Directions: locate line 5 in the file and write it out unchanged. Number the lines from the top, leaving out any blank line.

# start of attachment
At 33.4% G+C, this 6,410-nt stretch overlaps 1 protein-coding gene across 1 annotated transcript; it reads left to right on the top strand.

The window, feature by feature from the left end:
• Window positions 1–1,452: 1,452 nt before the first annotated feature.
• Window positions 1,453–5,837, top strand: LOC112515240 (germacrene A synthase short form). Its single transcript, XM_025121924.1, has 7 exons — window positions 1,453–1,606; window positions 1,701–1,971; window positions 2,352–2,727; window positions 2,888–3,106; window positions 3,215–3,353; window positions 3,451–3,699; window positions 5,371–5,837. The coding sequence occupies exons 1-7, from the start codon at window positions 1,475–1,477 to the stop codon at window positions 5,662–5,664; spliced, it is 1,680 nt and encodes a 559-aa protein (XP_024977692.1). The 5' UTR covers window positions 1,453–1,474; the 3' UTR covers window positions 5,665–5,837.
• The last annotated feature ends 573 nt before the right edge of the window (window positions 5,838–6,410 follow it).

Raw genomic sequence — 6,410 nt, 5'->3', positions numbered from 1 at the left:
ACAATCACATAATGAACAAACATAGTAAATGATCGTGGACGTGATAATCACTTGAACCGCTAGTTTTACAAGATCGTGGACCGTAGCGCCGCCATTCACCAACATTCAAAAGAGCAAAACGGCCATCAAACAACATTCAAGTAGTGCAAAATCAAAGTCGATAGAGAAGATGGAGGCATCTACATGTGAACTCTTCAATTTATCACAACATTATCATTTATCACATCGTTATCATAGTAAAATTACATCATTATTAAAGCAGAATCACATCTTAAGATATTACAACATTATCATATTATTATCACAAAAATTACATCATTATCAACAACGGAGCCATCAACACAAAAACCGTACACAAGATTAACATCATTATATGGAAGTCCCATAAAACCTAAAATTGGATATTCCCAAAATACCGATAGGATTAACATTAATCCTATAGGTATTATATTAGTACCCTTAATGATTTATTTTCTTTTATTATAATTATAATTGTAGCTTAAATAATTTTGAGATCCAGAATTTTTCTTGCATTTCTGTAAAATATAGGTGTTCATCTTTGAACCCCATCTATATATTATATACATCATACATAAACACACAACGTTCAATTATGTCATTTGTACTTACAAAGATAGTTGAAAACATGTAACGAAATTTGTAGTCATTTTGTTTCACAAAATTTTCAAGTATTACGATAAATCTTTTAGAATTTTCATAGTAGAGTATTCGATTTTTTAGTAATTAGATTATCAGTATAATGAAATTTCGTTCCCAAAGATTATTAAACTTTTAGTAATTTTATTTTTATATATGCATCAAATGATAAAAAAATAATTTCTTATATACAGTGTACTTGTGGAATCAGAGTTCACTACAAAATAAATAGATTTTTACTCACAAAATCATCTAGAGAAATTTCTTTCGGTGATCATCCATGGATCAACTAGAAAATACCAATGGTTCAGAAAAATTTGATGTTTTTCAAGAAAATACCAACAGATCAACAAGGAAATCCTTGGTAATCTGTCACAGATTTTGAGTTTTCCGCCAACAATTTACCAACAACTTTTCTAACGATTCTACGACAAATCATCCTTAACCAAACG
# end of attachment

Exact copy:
• The last annotated feature ends 573 nt before the right edge of the window (window positions 5,838–6,410 follow it).